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Old 04-16-2013, 11:10 PM   #1
Zondermorren
 
 
 
Join Date: Apr 2013
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What is going on?

In my search for more information about the game, Iíve read many analyses and raised also several times my eyebrows. Itís a fascinating storyline and the emotional impact is impressive. But overall it seems impossible to understand whatís going on. Iím convinced that there is a transparent storyline, based on a character who suffers a serious mental condition which is a consequence of a traumatic event. So whatís going on in my point of view? (With excuses for the improper use of the English language sometimes, Iím Dutch).

The first person is a dying man. He has lived for quite a period on the island and became one with it. He also made all of the graffiti, the phrases and the diagrams, fitting the scenery into the projection of his troubled mind. The empty paint cans are left behind everywhere. All is because of the parting of his beloved Esther due to a car accident. They crashed into Paulís car, who was drunk at the time. The narrator canít cope with the loss because of the sudden impact, and this traumatic experience is on top of his mind ever since. His mourning and obsession to understand why this has happened to them, brought him to the island in the first place. To get peace and room in his mind. But there was no redemption for him, although he gets convinced that the island does have a purpose for him. His lonely life, the traumatic memories and the deadly infection due to a fall on the island, did put him in a struggle to stay lucid. He made the decision not to go back to the mainland (the infection is not only of the flesh) and transformed the mount to his ultimate destiny in life. Weíre accompanying him on his last walk on the island in order to fulfill what is meant to be.

Jacobsen and Donnelly are his main human contacts linked to the Island. Both are long dead, but Jacobsen left him in a way the bothy and Donnelly a spiritual guide. That is under the circumstances enough for him to make them present. Esther and Paul are also very present and the narrator has reached a point in the relationship with Paul, that his only choice is to forgive him (I met Paul. I made my own little pilgrimage). Drunk or not, the island did make obvious that this all had to happen and forgiving Paul will offer peace. But he fails to do so because of his grief, although he struggles with it till the last moments (Paul was not drunk!). Because of his heavily stressed and lonely life, the narrator does mingle the names and their owners. But this comes in increasing waves and he knows it, still fighting to stay lucid. The caves do offer him an intense traumatic experience. Itís hard to believe that he also painted the walls in there, but they are functionally in transforming the caves into an actual stress disorder. The long dark fall down into the deep water brings up the main harming event, the scene of the carcrash, and he has to experience it again.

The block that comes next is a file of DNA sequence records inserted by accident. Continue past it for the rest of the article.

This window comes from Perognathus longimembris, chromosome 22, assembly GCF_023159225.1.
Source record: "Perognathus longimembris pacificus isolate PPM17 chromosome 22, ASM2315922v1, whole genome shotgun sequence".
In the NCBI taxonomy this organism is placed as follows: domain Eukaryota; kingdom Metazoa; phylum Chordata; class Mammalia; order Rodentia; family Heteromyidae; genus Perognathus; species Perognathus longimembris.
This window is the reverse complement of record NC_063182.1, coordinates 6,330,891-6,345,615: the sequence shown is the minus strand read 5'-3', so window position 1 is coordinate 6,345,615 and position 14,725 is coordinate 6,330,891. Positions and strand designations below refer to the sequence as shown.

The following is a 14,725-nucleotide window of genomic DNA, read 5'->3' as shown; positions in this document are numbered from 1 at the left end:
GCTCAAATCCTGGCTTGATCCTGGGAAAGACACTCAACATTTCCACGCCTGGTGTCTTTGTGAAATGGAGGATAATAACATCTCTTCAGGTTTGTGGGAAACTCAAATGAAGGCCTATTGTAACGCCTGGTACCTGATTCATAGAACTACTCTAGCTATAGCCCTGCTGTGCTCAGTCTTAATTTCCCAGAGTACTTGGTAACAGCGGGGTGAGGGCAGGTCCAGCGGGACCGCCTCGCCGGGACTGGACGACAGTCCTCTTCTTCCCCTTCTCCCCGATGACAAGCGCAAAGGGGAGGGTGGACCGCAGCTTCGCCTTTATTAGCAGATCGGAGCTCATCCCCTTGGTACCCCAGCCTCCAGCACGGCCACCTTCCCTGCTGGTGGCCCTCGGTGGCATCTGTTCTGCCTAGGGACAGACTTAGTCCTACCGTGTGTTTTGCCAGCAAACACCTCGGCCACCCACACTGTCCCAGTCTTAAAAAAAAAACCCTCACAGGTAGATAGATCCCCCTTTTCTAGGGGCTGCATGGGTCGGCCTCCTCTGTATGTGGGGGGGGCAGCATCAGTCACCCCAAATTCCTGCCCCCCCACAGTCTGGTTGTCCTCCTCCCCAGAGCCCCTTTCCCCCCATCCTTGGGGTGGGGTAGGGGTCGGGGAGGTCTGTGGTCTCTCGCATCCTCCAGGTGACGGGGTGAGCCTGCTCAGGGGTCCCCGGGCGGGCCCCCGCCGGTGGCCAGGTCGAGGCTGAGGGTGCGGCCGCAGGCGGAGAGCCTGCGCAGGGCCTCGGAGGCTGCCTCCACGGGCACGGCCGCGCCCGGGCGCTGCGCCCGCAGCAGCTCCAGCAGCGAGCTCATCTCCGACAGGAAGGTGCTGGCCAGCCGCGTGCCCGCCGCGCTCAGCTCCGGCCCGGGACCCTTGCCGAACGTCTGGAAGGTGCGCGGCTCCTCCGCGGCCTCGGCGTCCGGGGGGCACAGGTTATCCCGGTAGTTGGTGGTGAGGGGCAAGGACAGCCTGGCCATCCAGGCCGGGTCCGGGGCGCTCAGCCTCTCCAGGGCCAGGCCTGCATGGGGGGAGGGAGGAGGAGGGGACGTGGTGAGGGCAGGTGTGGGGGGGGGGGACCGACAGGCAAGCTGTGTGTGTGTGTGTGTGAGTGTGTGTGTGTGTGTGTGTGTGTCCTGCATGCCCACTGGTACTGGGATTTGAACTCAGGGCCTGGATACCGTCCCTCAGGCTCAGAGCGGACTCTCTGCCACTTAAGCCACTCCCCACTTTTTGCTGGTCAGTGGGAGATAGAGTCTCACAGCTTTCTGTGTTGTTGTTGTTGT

But he comes back, hanging to life, and makes it out of the caves into a beautiful and serene world. The experience in the cave was a functional treatment for him and the island brings now some peace of mind. He is determined to make his journey up to the aerial, believing that he has made a clear path to a new beginning. The beauty of the night with the silver moon and the magic candles underlines this feeling in a magical way. On top of the mount, there is no more hesitation, no more struggling. Only the magic of the act itself, because despite of his hanging on to life (come back), he now is convinced that this is the only meaningful way to cope with his situation. Making a new beginning possible.

Iím deeply impressed by this piece of art. The storywriter does know a thing or two about the tricks of the human mind. I quess the game is not really a game, itís a new interactive kind of storytelling with a strong connection to high quality literature.
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Old 07-27-2013, 11:29 PM   #2
CKtheFat
 
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My initial interpretation was more or less the same as what you describe.
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Old 09-16-2013, 01:12 AM   #3
NerdOnRage
 
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That is an amazing writing what you did there. I truly loved this "game". Too bad it didn't last long.
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Old 10-07-2013, 11:56 AM   #4
metzor
 
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Very well summarized. I do think that the confusing points of view - sometimes it sounds like he is the Hermit, sometimes Paul, sometimes Donnelly - are a sign of his degrading mental status and lucidity rather than there actually being multiple narrators. This story still gives me the chills at points ("in time, we will all be worn down into granules, washed into the sea and dispersed") and I find I learn something new every time I've played the game or read the script.. fun fact: all the dates mentioned add up to 21, the date the bible was stolen by a visiting monk (1776), the day he stole the book from the library (1974), etc.

If anyone is as into the story as me, I recommend reading the short story "The Terminal Beach", by J.G. Ballard. Too many similarities to Dear Esther for me to think it's a coincidence.
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